Art-ificial Intelligence: AI-Created Painting Sold for Half a Million Dollars
The Singularity (the theory that one day an artificial superintelligence will emerge and completely, irreversibly change humanity and the world itself) may be a while away yet, but signs and science show that it will get here one day.
Representational Image. (AFP)
Artificial Intelligence and smartypants robots inspire some very real fears in people, mostly of them either them taking over the world or taking away our jobs. And while The Singularity (the theory that one day an artificial superintelligence will emerge and completely, irreversibly change humanity and the world itself) may be a while away yet, signs and science show that it will get here one day.
And for those who hoped smart machines will be taking over mostly tech, service and manufacturing jobs, while creative fields would still retain their human touch, here's some news you can use.
A portrait made by algorithm smashed new boundaries on Thursday, selling for $432,500 and becoming the first piece of Artificial Intelligence art sold at a major auction house, namely Christie's.
At first glance, "Edmond de Belamy," the portrait of a gentleman dressed in black and framed in gold, could be any standard painting from the 18th or 19th century. Up close, however, the image is more intriguing. The face is fuzzy and the picture seemingly unfinished. Instead of an artist's signature, it bears the stamp of a mathematical formula on the bottom right.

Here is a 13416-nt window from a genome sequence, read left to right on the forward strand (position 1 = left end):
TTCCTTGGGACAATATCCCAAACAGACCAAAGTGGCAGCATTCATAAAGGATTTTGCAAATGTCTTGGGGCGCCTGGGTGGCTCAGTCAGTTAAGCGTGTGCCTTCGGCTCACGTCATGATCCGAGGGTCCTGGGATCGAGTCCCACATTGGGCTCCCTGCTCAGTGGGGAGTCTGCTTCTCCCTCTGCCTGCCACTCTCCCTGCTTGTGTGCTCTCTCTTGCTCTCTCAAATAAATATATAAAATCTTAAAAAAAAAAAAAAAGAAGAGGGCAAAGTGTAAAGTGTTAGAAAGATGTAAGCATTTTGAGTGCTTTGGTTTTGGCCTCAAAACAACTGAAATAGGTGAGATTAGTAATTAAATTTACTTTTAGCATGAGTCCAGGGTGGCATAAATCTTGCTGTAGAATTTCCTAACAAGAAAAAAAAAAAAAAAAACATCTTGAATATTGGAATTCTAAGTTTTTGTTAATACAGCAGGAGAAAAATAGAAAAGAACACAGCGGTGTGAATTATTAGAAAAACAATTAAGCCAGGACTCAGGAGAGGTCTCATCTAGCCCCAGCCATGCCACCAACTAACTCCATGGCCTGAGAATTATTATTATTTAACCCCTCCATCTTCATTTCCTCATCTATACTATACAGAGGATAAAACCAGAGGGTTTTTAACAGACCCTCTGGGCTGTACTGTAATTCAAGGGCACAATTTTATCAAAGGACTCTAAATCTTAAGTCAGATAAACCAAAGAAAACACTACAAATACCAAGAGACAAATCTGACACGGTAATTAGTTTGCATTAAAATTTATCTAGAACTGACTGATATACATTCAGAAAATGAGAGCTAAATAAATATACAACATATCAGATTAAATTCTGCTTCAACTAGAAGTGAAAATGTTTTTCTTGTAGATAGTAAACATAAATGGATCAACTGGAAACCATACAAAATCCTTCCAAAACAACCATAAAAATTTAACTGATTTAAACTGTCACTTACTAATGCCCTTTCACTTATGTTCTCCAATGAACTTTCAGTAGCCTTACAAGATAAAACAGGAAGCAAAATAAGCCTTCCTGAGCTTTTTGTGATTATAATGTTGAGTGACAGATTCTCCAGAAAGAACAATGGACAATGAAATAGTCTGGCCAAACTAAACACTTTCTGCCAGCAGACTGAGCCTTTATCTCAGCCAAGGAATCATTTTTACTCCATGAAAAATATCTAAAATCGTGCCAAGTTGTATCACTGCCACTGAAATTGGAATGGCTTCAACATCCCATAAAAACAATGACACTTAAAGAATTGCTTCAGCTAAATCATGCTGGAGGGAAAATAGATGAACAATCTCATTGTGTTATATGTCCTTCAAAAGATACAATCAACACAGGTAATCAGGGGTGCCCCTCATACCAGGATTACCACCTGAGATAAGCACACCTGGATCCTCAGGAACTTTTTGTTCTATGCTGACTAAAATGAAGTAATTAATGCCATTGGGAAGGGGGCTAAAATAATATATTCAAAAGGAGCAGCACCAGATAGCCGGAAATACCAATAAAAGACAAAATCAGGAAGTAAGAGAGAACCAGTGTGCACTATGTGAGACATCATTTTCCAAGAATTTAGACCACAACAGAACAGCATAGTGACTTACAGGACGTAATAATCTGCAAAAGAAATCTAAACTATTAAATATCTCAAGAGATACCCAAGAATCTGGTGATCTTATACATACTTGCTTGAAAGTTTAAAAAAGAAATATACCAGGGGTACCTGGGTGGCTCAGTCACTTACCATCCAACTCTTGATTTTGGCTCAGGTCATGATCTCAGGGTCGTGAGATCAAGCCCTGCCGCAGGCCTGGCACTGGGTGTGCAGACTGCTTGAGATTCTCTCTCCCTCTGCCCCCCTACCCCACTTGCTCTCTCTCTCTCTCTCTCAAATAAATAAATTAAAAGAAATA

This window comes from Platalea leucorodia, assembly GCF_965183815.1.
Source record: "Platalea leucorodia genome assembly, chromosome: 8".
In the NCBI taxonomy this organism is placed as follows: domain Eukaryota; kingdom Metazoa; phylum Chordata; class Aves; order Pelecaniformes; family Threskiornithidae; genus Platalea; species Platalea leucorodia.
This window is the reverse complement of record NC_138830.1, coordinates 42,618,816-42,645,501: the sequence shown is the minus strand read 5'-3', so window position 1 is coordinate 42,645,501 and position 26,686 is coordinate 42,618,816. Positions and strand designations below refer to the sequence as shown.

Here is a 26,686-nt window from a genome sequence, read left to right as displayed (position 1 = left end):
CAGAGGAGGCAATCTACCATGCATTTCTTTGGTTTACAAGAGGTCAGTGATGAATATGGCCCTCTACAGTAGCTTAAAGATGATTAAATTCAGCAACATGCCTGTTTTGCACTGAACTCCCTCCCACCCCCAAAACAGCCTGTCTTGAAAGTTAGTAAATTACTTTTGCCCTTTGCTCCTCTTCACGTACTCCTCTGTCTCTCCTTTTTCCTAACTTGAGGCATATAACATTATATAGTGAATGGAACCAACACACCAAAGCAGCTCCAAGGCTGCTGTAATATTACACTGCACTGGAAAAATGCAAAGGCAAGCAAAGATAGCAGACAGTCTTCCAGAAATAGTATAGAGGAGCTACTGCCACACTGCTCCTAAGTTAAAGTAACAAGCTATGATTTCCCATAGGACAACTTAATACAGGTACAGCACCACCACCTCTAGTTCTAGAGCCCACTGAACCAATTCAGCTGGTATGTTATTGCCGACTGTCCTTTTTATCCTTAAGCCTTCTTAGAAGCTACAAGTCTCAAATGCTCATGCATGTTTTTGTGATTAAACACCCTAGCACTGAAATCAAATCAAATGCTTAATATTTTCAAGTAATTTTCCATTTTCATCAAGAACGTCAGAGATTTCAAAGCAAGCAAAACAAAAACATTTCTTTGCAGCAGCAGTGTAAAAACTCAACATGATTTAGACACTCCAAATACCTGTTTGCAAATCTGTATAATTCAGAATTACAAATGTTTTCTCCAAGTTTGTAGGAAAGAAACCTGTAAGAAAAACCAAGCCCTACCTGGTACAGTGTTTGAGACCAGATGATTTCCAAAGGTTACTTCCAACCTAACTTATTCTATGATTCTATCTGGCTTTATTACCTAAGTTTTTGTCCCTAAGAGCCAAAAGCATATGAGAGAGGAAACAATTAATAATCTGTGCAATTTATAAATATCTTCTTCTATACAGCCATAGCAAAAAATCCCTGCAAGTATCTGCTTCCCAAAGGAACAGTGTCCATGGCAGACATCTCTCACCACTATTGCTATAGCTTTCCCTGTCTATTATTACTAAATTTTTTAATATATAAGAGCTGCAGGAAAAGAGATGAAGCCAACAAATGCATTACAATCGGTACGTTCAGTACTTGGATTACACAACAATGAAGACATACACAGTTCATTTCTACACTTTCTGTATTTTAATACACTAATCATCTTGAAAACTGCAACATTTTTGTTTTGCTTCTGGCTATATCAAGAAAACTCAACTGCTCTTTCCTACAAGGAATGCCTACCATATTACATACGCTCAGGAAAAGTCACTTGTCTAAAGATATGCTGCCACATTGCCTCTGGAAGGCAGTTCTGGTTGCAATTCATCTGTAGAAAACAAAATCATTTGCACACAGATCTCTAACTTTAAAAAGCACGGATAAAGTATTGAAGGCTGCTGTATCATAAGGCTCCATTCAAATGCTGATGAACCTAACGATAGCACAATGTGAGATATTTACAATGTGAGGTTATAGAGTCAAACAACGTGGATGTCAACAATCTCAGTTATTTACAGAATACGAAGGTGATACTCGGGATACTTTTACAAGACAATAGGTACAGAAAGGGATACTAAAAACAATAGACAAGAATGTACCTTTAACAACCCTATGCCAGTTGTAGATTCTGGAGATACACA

According to the Christie's website, the painting was created by an artificial intelligence, an algorithm defined by that algebraic formula with its many parentheses. And when it went under the hammer in the Prints & Multiples sale at Christie’s on October 23-25, Portrait of Edmond Belamy sold for an incredible $432,500, signalling the arrival of AI art on the world auction stage.
What's perhaps most astounding is that the painting was expected to fetch between 7,000 to 10,000 dollars, but instead ended up being sold at 45 times that amount.
This particular piece is one of a group of portraits of the fictional Belamy family created by Obvious, a Paris-based collective consisting of Hugo Caselles-Dupré, Pierre Fautrel and Gauthier Vernier. They are engaged in exploring the interface between art and artificial intelligence, and their method goes by the acronym GAN, which stands for ‘generative adversarial network’.
‘The algorithm is composed of two parts,’ says Caselles-Dupré. ‘On one side is the Generator, on the other the Discriminator. We fed the system with a data set of 15,000 portraits painted between the 14th century to the 20th. The Generator makes a new image based on the set, then the Discriminator tries to spot the difference between a human-made image and one created by the Generator. The aim is to fool the Discriminator into thinking that the new images are real-life portraits. Then we have a result.’
Richard Lloyd, international head of prints and multiples at Christie's, persuaded the collective to put the print up for sale in order to foster a debate about artificial intelligence in art. "I know it's a debate that's going on quite widely, I thought that in a way this marked a watershed -- or slightly a tipping point," he told AFP.
Leaving aside the art debate, there are legal questions. Is the collective or the algorithm the artist? What are the copyright issues? For Lloyd, this is just the beginning of AI art.
"This is developing incredibly fast. Only in five or 10 years we will look back on this and it will look very different," he told AFP, adding, "Artists who are great adopters of technology, they will seize AI," he predicted. "Artists will use it to generate images which they will then modify ... It will be quite seamless."
(With AFP Relaxnews inputs)
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